Now nearly 100 religious groups, labor unions and partners signed our letter to the G20, IMF and White House to cancel debt and increase aid to developing and developed countries, bolster global healthcare, move forward transparency and anti-corruption proposals and put in place policies to protect all of from the financial crisis.

Will you join us and sign and share our 4 point call to action to the IMF now? We'll deliver our next round of petitions and letters to the IMF next week.

Yesterday the head of the United Nations, António Guterres, echoed our proposals to expand debt relief and aid to more countries! The UN Conference on Trade and Development encouraged the creation of a process to create a new global financial crisis mechanism.

Linked here, you'll see Eric's e-mail from Sunday with an in-depth overview of our work and prayer, action and education resources.

We're so grateful for your partnership. As we've entered Ramadan, we lift this holy time for our Muslim members and partners.

Best,


Kate Zeller
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Argentina and Creditors Struggle to Agree on Debt Plans

Washington DC - In less than three weeks, Argentina and it's creditors must reach a deal on restructuring the South American country's $70 billion debt or risk default. Last week, Argentina offered a proposal to creditors that was rejected by enough debt holders to thwart the plan.

"Argentina was running out of money to pay debt before the coronavirus struck," stated Jubilee USA Executive Director Eric LeCompte. LeCompte's group monitored Argentina debt since the early 2000s. Then in 2014, Jubilee USA filed to the US Supreme Court when Argentina's last debt crisis faced US Court arbitration. "As the health and economic impacts of the coronavirus worsen, Argentina's ability to pay debt becomes more uncertain."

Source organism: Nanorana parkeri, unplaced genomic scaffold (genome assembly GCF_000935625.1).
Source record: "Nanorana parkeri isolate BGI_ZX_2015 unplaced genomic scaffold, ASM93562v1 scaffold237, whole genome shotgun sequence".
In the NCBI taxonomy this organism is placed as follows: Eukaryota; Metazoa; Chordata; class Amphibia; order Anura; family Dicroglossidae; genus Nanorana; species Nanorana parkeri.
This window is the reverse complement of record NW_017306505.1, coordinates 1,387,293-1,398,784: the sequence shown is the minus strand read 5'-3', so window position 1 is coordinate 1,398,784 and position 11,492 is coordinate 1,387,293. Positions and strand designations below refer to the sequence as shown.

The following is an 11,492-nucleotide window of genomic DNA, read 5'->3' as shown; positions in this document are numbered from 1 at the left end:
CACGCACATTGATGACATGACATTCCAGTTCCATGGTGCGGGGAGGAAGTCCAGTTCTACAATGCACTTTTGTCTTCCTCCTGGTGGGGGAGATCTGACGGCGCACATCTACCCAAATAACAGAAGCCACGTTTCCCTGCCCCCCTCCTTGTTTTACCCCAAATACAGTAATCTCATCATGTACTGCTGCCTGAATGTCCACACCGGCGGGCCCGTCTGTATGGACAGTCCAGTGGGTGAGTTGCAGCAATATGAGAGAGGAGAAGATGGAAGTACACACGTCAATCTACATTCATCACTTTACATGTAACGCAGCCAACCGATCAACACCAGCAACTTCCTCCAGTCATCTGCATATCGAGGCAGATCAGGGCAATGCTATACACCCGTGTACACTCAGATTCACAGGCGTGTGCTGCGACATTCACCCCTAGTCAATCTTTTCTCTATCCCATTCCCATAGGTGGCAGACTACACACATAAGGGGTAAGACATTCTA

On Wednesday Argentina missed a $500 million debt payment which set in motion a possible default by the end of May if Argentina and it's creditors cannot reach a new debt agreement. Argentina's proposed debt plan represents a more than 60% cut on the country's debt payments and some investors say the country can pay more and offer better terms.

"In light of the coronavirus and the suffering of Argentina's people, the initial plan is reasonable," said LeCompte, who serves on United Nations debt expert groups. "Vulnerable and poor people are the ones who suffer most because of the country's economic woes."

Argentina's efforts to surmount recent debt challenges are supported by the International Monetary Fund, G20 leaders and Pope Francis.